Whilst nature lovers in the North are celebrating the re-arrival of the wolf in the Netherlands, sheep owners are less happy
The Eurasian Wolf was extinct in the Netherlands for a hundred years, but thanks to wolves born in Germany crossing over the border it is successfully back from extinction.
But aside from the conservation success, sheep owners are less happy- especially following the news that ten sheep were bitten to death this month. RTV Drenthe is now reporting that the nature organisation Het Drentse Landschap is taking measures to protect its sheep.
Naturally, sheep that graze in nature reserves are completely vulnerable, because a nature conservation area must have no fencing.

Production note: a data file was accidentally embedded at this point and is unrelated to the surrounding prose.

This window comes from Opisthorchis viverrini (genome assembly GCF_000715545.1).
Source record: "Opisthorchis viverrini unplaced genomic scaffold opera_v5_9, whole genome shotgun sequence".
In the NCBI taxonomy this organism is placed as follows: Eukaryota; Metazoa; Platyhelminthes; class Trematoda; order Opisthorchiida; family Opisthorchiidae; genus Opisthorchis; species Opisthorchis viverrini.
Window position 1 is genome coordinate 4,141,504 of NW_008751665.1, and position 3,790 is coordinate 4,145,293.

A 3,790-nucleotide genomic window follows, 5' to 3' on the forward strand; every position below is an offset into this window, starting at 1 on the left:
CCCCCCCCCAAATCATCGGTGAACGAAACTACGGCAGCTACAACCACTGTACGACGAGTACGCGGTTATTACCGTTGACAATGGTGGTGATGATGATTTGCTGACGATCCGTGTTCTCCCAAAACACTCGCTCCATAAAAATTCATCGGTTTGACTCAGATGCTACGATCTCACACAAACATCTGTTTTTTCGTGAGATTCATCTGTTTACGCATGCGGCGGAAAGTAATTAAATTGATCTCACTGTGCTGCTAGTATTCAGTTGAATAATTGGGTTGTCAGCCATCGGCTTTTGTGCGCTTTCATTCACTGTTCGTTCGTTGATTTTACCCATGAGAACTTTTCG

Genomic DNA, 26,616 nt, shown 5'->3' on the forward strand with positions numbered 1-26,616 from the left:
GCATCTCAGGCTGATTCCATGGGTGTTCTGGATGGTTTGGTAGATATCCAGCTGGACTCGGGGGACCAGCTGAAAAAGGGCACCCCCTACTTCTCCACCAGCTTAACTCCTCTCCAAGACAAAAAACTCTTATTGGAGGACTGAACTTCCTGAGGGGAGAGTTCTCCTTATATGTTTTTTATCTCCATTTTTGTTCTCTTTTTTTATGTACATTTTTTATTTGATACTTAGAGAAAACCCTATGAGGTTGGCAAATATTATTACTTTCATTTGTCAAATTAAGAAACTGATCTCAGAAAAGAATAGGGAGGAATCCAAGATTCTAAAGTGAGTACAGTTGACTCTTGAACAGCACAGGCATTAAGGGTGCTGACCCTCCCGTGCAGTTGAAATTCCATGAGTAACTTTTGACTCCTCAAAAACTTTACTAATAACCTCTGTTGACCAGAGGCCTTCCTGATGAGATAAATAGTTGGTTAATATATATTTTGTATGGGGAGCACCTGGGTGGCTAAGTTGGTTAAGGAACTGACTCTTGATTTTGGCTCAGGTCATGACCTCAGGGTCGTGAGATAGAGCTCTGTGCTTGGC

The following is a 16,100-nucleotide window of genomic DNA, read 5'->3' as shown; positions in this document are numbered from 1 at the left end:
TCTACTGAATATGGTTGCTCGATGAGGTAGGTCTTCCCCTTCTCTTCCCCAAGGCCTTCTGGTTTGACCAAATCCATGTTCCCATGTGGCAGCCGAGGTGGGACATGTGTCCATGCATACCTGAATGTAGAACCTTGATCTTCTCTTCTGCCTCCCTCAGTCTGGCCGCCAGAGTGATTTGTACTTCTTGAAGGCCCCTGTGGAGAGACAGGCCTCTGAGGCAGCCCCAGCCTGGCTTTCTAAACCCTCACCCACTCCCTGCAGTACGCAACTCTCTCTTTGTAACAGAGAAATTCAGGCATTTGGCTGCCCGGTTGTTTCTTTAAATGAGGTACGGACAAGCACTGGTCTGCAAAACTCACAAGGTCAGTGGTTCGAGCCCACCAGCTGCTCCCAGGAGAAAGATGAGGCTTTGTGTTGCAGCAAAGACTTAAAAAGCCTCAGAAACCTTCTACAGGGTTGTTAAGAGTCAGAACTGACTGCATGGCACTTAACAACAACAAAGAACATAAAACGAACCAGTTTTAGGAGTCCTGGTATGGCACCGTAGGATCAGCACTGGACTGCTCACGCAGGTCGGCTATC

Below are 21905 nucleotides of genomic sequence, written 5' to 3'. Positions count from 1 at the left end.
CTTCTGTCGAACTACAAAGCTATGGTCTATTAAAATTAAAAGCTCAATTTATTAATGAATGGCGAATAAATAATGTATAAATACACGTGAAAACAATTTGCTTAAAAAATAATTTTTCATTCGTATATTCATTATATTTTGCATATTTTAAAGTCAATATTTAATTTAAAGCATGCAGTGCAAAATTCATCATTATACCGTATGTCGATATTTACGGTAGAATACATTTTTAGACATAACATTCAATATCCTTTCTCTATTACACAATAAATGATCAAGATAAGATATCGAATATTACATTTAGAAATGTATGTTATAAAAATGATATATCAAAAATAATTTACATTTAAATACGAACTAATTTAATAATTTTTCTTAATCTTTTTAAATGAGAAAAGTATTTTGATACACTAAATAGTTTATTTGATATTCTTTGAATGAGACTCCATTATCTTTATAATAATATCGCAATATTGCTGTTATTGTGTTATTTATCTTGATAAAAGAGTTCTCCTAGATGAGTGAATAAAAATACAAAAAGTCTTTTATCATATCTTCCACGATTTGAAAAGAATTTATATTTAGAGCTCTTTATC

Last week at Hooghalen ten sheep were bitten to death and partly eaten by, it has been presumed, a wolf. “We still have to prove that it was a wolf, but we are convinced of it”, says Bertil Zoer of Het Drentse Landschap, the nature manager in this area.
The organisation is now taking measures to protect the sheep, but that is at the expense of nature management. “The fact is that the wolf comes more often, apparently this is one of the high-risk areas,” says Zoer about the Groote Zand nature reserve near Hooghalen. “That is why we have decided to remove the sheep from this area: we need to consider how we manage the site”, he added.
Het Drentse Landscape will now investigate per area what the best and safest option is for their sheep.